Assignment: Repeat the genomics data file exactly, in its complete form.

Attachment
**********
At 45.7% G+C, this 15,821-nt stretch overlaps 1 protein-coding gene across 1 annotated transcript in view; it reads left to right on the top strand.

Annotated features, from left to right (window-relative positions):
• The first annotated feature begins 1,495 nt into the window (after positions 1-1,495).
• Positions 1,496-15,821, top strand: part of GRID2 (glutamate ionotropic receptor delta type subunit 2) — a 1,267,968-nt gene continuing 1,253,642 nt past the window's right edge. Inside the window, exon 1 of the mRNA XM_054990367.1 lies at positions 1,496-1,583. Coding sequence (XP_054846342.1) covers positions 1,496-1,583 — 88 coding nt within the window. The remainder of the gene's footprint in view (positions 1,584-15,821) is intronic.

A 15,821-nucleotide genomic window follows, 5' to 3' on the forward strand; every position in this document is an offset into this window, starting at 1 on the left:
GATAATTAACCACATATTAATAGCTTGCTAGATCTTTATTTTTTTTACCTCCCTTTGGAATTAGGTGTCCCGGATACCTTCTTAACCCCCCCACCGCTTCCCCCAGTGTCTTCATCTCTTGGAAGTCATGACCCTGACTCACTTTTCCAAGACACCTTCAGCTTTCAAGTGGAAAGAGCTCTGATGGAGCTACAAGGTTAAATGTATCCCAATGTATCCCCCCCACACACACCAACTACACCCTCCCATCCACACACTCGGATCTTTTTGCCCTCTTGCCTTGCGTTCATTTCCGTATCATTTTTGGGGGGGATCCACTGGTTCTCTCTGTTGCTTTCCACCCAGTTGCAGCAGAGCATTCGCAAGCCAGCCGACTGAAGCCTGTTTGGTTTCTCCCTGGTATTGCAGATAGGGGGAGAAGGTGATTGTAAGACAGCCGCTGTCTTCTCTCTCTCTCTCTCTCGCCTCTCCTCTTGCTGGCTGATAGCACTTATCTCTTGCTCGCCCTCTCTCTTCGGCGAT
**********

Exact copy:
At 45.7% G+C, this 15,821-nt stretch overlaps 1 protein-coding gene across 1 annotated transcript in view; it reads left to right on the top strand.

Annotated features, from left to right (window-relative positions):
• The first annotated feature begins 1,495 nt into the window (after positions 1-1,495).
• Positions 1,496-15,821, top strand: part of GRID2 (glutamate ionotropic receptor delta type subunit 2) — a 1,267,968-nt gene continuing 1,253,642 nt past the window's right edge. Inside the window, exon 1 of the mRNA XM_054990367.1 lies at positions 1,496-1,583. Coding sequence (XP_054846342.1) covers positions 1,496-1,583 — 88 coding nt within the window. The remainder of the gene's footprint in view (positions 1,584-15,821) is intronic.

A 15,821-nucleotide genomic window follows, 5' to 3' on the forward strand; every position in this document is an offset into this window, starting at 1 on the left:
GATAATTAACCACATATTAATAGCTTGCTAGATCTTTATTTTTTTTACCTCCCTTTGGAATTAGGTGTCCCGGATACCTTCTTAACCCCCCCACCGCTTCCCCCAGTGTCTTCATCTCTTGGAAGTCATGACCCTGACTCACTTTTCCAAGACACCTTCAGCTTTCAAGTGGAAAGAGCTCTGATGGAGCTACAAGGTTAAATGTATCCCAATGTATCCCCCCCACACACACCAACTACACCCTCCCATCCACACACTCGGATCTTTTTGCCCTCTTGCCTTGCGTTCATTTCCGTATCATTTTTGGGGGGGATCCACTGGTTCTCTCTGTTGCTTTCCACCCAGTTGCAGCAGAGCATTCGCAAGCCAGCCGACTGAAGCCTGTTTGGTTTCTCCCTGGTATTGCAGATAGGGGGAGAAGGTGATTGTAAGACAGCCGCTGTCTTCTCTCTCTCTCTCTCTCGCCTCTCCTCTTGCTGGCTGATAGCACTTATCTCTTGCTCGCCCTCTCTCTTCGGCGAT